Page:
Author: Leah Cypess
Genre: Young Adult, High Fantasy
Source: Greenwillow via Edelweiss
A young sorceress’s entire life has been shaped to destroy the empire controlling her world. But if everything she knows is a lie, will she even want to fulfill her destiny? The sequel to Death Sworn is just as full of magic and surprising revelations, and will thrill fans of Leigh Bardugo and Robin LaFevers.Review by Nara
At seventeen, Ileni lost her magical power and was exiled to the hidden caves of the assassins. She never thought she would survive long. But she discovered she was always meant to end up, powerless, in the caves as part of an elder sorcerer’s plan to destroy the evil Empire they'd battled so long. Except that Ileni is not an assassin, and she doesn't want to be a weapon. And, after everything, she’s not even sure she knows the truth. Now, at the very heart of the Empire—its academy for sorcerers—the truth is what she seeks. What she finds challenges every belief she holds dear—and it threatens her fledgling romance with the young master of assassins.
Leah Cypess spins an intricate and beautiful conclusion to Ileni's story. In the end, it may not be the epic decisions that bring down an empire, but the small ones that pierce the heart.
The first thing I really got from starting Death Marked was dang, I have a terrible memory. Unfortunately, having found Death Sworn an average sort of read, I could hardly remember anything from that book. Which made it very difficult to empathise with any of the characters in Death Marked since I couldn't remember who any of them were. And I was confused about one thing or another for maybe the first third of the book because I wasn't sure why any of the characters were in the situations they were. Of course as I read on, I remembered some bits and pieces, and I ended up quite enjoying the last half of the book.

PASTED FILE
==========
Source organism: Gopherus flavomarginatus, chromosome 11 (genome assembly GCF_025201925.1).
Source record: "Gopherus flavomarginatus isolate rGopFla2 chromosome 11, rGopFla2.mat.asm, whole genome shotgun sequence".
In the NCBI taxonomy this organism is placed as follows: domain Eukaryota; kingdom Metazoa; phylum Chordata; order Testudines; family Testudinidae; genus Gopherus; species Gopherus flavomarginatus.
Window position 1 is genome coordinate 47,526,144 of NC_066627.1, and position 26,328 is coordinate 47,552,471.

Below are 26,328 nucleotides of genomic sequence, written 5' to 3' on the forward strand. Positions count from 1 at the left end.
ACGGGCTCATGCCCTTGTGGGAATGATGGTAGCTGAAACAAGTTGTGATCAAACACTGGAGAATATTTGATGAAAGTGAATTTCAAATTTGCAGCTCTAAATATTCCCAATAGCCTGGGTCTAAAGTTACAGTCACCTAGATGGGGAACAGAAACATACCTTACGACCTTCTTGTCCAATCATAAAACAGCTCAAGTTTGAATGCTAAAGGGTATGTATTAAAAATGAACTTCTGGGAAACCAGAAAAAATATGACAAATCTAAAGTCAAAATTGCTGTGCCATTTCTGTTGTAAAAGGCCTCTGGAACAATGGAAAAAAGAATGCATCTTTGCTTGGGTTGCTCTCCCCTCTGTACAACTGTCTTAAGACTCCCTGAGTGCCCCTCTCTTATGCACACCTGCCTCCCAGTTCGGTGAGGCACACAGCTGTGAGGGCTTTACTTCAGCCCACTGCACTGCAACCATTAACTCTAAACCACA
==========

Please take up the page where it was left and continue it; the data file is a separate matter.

The main reason I wanted to continue with this duology was because I thought that the world building would improve. In Book One, Ileni is confined to the well hidden assassin caves, which therefore means that the limited world building makes sense. But in this book, despite the fact that she's out of those caves, the world building is still quite limited, with the story being a lot more character-oriented than anything else. Which I guess was okay because the main character Ileni was well developed enough to keep you somewhat interested.
The romance is okay, I suppose. I feel like it's really put to the side in this novel, which normally in any other book I would have been okay with, but with the lack of romance in this one, there wasn't really anything else more interesting to fall back on. The political intrigue and magic development side of things was pretty generic, and the "taking down of the empire" side of things was a bit interesting, but not something that had me on the edge of my seat.
Well, I did like Death Marked overall, but as is pretty obvious from this review, it's a very mediocre read, in terms of it not really being anything fresh or exciting in the world of young adult high fantasy. Not sure I'd recommend it unless you've hardly read any high fantasy at all and therefore won't compare this books to other more well rounded works.
World Building: 2/5